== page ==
The Red Square

The Red Square

Status: Finished

Genre: Action and Adventure

Details

Status: Finished

Genre: Action and Adventure

Summary

The book 'The Red Square' consist of a novelette plus thirteen short stories and the title above is the novelette title. The novelette's plot relates the story of an American secret agent in Moscow. He is sent to get in touch with certain locals and organize a net, that's his mission and that's how he was briefed back home. After several days he realizes that he was betrayed, while the Russian SVR puts a siege on him and tries to persuade to defect

Summary

The book 'The Red Square' consist of a novelette plus thirteen short stories and the title above is the novelette title. The novelette's plot relates the story of an American secret agent in Moscow. He is sent to get in touch with certain locals and organize a net, that's his mission and that's how he was briefed back home. After several days he realizes that he was betrayed, while the Russian SVR puts a siege on him and tries to persuade to defect

Chapter1 (v.1) - The Red Square

Author Chapter Note

The book 'The Red Square' consist of a novelette plus thirteen short stories and the title above is the novelette title. The novelette's plot relates the story of an American secret agent in Moscow. He is sent to get in touch with certain locals and organize a net, that's his mission and that's how he was briefed back home. After several days he realizes that he was betrayed, while the Russian SVR puts a siege on him and tries to persuade to defect<br />

Chapter Content - ver.1

Submitted: December 18, 2013

Reads: 624

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Chapter Content - ver.1

Submitted: December 18, 2013

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THE RED SQUARE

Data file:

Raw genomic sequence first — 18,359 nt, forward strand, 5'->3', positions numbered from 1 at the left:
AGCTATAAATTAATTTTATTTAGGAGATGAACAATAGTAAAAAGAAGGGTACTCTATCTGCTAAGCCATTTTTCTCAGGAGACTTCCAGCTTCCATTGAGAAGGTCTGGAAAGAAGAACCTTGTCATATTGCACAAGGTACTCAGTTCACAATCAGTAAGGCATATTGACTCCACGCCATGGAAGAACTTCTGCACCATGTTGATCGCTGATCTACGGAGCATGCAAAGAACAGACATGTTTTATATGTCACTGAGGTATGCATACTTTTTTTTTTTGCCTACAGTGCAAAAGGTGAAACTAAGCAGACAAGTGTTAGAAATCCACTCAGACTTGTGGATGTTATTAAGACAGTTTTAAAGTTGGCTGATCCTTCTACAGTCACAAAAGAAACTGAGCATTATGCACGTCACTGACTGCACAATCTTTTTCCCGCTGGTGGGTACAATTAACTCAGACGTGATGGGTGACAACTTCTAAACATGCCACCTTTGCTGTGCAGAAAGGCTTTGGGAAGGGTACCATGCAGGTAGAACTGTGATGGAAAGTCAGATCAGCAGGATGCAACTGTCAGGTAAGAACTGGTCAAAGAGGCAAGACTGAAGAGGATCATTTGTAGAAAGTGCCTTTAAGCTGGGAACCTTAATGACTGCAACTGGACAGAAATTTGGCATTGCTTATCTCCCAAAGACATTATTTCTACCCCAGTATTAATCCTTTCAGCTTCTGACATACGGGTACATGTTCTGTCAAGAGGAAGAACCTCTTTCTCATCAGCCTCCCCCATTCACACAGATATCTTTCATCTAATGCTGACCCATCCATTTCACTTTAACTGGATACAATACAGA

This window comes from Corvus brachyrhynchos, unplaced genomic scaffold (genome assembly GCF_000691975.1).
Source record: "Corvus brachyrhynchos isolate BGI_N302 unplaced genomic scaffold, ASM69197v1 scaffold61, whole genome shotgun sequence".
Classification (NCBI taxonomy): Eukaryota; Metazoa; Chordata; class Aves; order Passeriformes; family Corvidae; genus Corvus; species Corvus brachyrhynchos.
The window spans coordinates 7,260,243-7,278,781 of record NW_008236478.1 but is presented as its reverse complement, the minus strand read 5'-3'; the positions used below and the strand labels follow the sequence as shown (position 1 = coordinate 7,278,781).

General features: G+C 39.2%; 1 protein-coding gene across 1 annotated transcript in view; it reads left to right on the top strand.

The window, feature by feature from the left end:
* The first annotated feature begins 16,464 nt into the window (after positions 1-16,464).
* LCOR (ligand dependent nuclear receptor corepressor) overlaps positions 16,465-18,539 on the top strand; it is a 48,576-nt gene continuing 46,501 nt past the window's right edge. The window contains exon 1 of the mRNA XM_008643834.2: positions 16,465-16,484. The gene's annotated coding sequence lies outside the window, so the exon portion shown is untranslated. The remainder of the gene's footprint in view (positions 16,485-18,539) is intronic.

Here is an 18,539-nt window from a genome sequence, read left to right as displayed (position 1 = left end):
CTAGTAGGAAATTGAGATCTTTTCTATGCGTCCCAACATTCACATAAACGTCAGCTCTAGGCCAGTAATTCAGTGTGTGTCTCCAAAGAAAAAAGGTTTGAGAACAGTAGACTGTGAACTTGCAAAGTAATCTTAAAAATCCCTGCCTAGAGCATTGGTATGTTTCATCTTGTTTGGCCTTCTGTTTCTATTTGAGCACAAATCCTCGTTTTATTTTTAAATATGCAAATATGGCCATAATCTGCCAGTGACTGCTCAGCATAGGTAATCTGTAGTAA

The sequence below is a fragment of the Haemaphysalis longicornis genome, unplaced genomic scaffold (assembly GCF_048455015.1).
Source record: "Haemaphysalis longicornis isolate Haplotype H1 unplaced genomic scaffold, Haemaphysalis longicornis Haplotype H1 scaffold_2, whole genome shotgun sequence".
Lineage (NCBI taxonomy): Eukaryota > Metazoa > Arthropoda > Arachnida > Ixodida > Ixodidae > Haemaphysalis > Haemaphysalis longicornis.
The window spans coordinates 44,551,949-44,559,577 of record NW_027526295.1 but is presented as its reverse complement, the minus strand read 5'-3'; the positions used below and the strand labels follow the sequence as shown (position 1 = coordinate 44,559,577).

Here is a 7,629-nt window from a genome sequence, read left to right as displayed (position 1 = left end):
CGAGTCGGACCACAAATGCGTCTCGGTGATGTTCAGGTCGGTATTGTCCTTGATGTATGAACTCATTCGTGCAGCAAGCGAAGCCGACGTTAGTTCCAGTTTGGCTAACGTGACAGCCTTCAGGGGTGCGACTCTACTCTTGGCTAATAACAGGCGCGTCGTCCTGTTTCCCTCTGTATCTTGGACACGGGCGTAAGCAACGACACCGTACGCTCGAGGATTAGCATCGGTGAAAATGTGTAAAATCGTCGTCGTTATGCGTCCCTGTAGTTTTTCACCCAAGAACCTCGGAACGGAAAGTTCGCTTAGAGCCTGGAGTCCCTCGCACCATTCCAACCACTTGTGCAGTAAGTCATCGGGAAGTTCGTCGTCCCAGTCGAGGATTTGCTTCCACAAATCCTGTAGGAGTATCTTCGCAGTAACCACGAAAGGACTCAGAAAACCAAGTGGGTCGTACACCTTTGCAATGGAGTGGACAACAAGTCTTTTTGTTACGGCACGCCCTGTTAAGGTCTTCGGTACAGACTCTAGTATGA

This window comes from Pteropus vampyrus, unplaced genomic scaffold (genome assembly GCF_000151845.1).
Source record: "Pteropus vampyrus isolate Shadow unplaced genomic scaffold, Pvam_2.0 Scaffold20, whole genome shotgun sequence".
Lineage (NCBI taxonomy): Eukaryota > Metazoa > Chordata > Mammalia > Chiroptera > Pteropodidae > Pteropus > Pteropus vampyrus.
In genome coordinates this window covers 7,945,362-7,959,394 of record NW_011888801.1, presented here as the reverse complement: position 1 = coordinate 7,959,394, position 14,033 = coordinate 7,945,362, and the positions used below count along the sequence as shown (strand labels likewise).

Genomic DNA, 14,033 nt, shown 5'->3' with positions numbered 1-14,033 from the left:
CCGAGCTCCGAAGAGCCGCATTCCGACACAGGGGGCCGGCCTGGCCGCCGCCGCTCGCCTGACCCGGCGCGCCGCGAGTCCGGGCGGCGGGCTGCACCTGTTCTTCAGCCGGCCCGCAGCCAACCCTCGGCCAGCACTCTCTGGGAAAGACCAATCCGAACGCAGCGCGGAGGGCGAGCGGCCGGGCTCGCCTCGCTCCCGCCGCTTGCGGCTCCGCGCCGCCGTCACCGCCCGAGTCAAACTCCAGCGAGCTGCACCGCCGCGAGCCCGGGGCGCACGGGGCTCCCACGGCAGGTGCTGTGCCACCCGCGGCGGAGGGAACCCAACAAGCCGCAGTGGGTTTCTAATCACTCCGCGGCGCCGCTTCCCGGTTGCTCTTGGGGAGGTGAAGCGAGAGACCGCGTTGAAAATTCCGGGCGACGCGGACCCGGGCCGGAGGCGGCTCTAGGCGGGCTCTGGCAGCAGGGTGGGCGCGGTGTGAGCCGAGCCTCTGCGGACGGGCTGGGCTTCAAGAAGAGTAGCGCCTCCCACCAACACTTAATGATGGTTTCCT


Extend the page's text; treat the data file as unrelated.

HAIM KADMAN

 

 

 

The plot of this book "The Red Square"  is a work of fiction, and is a product of the author's imagination. The protagonist and the different, characters names, and the plot's background descriptions are fictitious; any resemblance to actual persons living of dead, events or places are coincidental.

 

Copyright © Haim Kadman 2013 – all rights reserved.

 

 

THE RED SQUARE

 

It’s him again… Paul realized disappointed, as he watched the small middle aged man approaching him, pushing his way through the crowd on the train terminal platform. The way in which this operator of his almost undermined his self confidence during his last mission, floated vividly in Paul's memory, and this man was supposed to encourage him, apart from bringing him news, letters and means…

Couldn’t they send someone I could trust, instead of that…? He thought frustrated clearing his throat, dispersing vapor mist in front of him, as if he wished to smoke screen Sam; that was his operator current alias, and that was all he knew about his detested compatriot.

‘Hello John,’ smiled to him his moon faced operator. ‘Long time no see, eh?’ He added extending a right gloved hand.

‘Oh hello,’ Paul answered with a stern face, shaking his operator’s hand.

‘I stink,’  Sam declared smiling still, as if he was expressing his joy of being tailed by a group of counter intelligence agents.

Why didn’t you postpone our meeting then? That angry question was on Paul’s tongue’s tip, but in a quick second thought he remembered where their meeting was taking place. His operator did not burn him, every foreigner was tailed in the Soviet Union, and in Moscow in particular.

’Do you know any foreigner that doesn’t stink in Moscow?’ He asked his operator with a faint smile. Trying his best to get in some terms, with the man he so much disliked.

‘You maybe, up to this very moment.’ Sam replied laughing cheerfully in Paul’s face. ‘It's too cold here, let find us a warm place, the terminal restaurant, or you got a better idea?’

‘Let’s take a cab to my hotel, lead them straight to where I stay, and thus play the innocents that have nothing to hide.’